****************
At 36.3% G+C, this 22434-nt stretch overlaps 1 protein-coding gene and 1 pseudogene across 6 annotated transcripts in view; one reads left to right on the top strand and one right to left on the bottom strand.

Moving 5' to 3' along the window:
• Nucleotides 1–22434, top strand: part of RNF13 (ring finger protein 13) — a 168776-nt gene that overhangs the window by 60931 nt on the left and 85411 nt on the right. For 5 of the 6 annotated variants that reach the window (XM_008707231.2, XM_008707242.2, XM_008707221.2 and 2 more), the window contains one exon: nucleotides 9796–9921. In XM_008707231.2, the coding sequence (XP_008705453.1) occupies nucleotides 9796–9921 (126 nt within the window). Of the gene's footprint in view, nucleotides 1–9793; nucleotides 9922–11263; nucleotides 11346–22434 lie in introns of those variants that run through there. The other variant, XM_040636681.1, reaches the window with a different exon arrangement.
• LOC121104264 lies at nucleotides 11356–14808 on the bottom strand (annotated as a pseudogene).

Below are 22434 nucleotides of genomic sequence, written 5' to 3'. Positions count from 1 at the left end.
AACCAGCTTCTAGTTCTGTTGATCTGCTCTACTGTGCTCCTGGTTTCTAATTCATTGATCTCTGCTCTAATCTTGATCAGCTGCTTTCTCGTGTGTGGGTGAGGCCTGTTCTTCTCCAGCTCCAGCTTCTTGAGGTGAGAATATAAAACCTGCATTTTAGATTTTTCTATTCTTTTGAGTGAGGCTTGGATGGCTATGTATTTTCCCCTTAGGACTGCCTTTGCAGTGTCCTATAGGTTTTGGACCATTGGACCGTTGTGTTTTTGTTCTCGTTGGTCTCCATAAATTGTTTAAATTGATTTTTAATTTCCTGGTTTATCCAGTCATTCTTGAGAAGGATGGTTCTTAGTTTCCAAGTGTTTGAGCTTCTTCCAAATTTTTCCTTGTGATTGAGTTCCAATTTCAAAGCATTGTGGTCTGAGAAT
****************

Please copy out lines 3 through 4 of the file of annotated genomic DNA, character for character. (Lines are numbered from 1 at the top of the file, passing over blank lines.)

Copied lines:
• Nucleotides 1–22434, top strand: part of RNF13 (ring finger protein 13) — a 168776-nt gene that overhangs the window by 60931 nt on the left and 85411 nt on the right. For 5 of the 6 annotated variants that reach the window (XM_008707231.2, XM_008707242.2, XM_008707221.2 and 2 more), the window contains one exon: nucleotides 9796–9921. In XM_008707231.2, the coding sequence (XP_008705453.1) occupies nucleotides 9796–9921 (126 nt within the window). Of the gene's footprint in view, nucleotides 1–9793; nucleotides 9922–11263; nucleotides 11346–22434 lie in introns of those variants that run through there. The other variant, XM_040636681.1, reaches the window with a different exon arrangement.
• LOC121104264 lies at nucleotides 11356–14808 on the bottom strand (annotated as a pseudogene).